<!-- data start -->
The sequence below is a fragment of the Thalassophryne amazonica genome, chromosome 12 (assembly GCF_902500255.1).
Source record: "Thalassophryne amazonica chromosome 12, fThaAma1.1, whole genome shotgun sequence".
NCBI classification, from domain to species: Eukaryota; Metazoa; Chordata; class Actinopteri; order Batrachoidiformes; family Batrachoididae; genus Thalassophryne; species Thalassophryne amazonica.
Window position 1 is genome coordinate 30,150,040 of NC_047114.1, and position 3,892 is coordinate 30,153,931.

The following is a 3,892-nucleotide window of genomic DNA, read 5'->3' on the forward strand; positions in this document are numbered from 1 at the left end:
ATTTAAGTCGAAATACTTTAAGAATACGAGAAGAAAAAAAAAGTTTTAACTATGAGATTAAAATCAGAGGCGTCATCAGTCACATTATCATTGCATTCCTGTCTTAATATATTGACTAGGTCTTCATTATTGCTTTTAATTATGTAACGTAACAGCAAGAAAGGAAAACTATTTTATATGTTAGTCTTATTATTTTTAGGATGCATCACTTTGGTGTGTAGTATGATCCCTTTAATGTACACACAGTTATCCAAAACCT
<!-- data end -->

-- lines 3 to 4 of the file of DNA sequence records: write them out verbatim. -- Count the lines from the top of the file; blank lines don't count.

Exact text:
NCBI classification, from domain to species: Eukaryota; Metazoa; Chordata; class Actinopteri; order Batrachoidiformes; family Batrachoididae; genus Thalassophryne; species Thalassophryne amazonica.
Window position 1 is genome coordinate 30,150,040 of NC_047114.1, and position 3,892 is coordinate 30,153,931.